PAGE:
Family of woman killed in DC chase says police shooting 'not justified'

'Deadly physical force was not the ultimate recourse,' says the sister of 34-year-old Miriam Carey

Valarie Carey, left, and Amy Carey-Jones, sisters of Miriam Carey, attend a news conference outside their home in Brooklyn, N.Y., Friday.
Carlo Allegri/Reuters

One of the sisters of 34-year-old Miriam Carey, who was fatally shot by police in Washington after trying to ram her car through a White House barrier and after an ensuing car chase led to the lockdown of the Capitol Thursday afternoon, said the shooting was "not justified" as the investigation into what led up to the incident continues. 

"Deadly physical force was not the ultimate recourse and it didn't have to be," Valarie Carey, a former New York police sergeant, told reporters outside her Brooklyn, N.Y., home Friday.

After ramming the barricades at the White House, Miriam Carey, who was apparently unarmed led police on a mile-and-a-half chase down Constitution Avenue to the Capitol, where she was shot. 

U.S. Secret Service spokesman Ed Donovan said a Secret Service officer was struck by Carey's car during the incident. A Capitol Police officer was also hurt when his car struck a barricade during the mid-afternoon chase, officials said.

But Miriam's sister insisted that none of those factors should have led authorities to fire their weapons.

"I'm more than certain that there was no need for a gun to be used (by police) when there was no gunfire coming from the vehicle," Valarie Carey said.

The Metropolitan Police Department said the shooting is under investigation by its internal affairs division with assistance from the Secret Service, the Capitol Police and the FBI. 

Eric Sanders, an attorney for the Carey family said the woman's relatives have not decided whether to take legal action.

Health questions raised

Miriam Carey

Miriam Carey's 1-year-old daughter, who was in the vehicle during the deadly encounter with authorities, escaped serious injury and was taken into protective custody. The woman's family said she suffered from post-partum depression with psychosis.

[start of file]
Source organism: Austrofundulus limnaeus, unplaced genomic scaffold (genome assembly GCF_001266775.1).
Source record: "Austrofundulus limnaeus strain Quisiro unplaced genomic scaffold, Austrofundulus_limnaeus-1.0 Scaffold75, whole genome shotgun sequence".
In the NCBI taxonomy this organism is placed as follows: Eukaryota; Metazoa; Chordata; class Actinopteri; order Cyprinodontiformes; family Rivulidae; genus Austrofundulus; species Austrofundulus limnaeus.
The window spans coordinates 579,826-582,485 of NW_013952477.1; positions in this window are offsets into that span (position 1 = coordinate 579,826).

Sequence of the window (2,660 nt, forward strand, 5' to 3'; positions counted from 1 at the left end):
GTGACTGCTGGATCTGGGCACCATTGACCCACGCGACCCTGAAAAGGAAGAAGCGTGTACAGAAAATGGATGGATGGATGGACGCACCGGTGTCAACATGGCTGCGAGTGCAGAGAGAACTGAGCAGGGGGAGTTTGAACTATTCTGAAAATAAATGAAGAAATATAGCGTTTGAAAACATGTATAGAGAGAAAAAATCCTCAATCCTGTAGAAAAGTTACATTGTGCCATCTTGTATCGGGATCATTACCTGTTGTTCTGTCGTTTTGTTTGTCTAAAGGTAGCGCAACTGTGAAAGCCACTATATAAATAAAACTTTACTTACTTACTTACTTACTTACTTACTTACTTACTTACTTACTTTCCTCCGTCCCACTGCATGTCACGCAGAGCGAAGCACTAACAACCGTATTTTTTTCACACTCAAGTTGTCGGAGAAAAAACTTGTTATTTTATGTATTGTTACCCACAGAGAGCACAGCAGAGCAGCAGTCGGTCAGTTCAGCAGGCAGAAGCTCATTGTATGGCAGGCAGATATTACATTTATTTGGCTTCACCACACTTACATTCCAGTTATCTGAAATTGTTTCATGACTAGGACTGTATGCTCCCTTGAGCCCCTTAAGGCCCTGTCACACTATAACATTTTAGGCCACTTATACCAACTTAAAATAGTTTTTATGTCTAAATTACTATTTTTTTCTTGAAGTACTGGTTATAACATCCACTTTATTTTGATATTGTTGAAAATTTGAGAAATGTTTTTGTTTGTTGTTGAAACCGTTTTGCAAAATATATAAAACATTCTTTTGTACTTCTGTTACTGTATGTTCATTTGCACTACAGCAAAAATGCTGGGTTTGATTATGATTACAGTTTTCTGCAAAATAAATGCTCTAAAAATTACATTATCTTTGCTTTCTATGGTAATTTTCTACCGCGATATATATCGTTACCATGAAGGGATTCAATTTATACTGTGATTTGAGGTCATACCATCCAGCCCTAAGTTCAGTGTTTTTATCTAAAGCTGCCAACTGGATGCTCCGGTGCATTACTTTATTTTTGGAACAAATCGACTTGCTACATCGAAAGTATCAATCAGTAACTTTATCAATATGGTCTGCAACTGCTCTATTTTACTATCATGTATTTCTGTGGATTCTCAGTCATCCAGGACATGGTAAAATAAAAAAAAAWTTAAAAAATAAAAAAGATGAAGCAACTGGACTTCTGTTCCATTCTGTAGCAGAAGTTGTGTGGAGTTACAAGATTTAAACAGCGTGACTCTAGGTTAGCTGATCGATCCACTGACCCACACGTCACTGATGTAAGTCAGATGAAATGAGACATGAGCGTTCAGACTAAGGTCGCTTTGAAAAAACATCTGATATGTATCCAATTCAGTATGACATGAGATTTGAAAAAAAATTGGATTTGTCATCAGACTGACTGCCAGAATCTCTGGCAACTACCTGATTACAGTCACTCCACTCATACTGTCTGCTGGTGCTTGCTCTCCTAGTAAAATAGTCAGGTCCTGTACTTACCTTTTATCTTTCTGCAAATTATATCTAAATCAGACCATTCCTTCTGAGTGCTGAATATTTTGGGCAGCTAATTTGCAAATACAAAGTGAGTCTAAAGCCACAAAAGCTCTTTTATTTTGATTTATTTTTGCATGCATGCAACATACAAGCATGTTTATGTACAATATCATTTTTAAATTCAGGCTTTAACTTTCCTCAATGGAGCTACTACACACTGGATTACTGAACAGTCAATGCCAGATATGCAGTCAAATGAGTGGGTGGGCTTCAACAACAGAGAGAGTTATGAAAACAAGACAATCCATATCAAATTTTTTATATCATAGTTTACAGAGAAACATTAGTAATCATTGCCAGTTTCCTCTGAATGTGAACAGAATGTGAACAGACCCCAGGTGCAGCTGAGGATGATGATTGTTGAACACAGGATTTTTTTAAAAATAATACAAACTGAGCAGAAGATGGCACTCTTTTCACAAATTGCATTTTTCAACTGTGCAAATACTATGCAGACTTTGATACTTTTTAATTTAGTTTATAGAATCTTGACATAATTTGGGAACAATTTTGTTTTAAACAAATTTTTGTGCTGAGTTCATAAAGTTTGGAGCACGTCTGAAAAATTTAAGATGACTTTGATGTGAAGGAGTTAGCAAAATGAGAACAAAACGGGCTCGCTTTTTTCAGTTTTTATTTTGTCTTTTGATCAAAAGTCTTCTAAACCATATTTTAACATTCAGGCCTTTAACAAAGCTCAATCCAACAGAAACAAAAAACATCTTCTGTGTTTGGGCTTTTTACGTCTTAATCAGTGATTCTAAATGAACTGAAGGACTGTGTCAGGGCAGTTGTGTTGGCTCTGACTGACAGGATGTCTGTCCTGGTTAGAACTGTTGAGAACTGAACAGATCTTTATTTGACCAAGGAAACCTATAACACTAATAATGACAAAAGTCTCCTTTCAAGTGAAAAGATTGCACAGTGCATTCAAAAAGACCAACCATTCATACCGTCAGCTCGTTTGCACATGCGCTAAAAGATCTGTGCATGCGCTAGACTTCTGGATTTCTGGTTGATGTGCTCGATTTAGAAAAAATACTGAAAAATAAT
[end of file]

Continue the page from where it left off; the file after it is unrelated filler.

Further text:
Amy Carey-Jones, Miriam's other sister, said her sibling was a "law-abiding citizen, carefree and loving" while adding that she had been receiving medication and therapy.

A federal law enforcement official, who had been briefed about the investigation told the Associated Press that investigators were interviewing Carey's family about her mental state and examining writings found in her Stamford, Conn., condominium.

"We are seeing serious degradation in her mental health, certainly within the last 10 months, since December, ups and downs," the official said. "Our working theory is her mental health was a significant driver in her unexpected presence in D.C. yesterday."

Carey also believed President Barack Obama was communicating to her, the official said.

"Those communications were, of course, in her head," the official said, adding that concerns about her mental health were reported in the last year to Stamford police.

Dr. Brian Evans, a periodontist in Hamden, Conn., said Carey was fired from her job at his office about a year ago but wouldn't say why.

"Sometimes it just doesn't work out. There was nothing unusual about her leaving our office," Evans said.

He said Carey had been away from the job for a period after falling down a staircase and suffering a head injury and it was a few weeks after she returned to work that she was fired. 

Carey was a licensed dental hygienist, according to records kept online by the state of Connecticut.

Wire services

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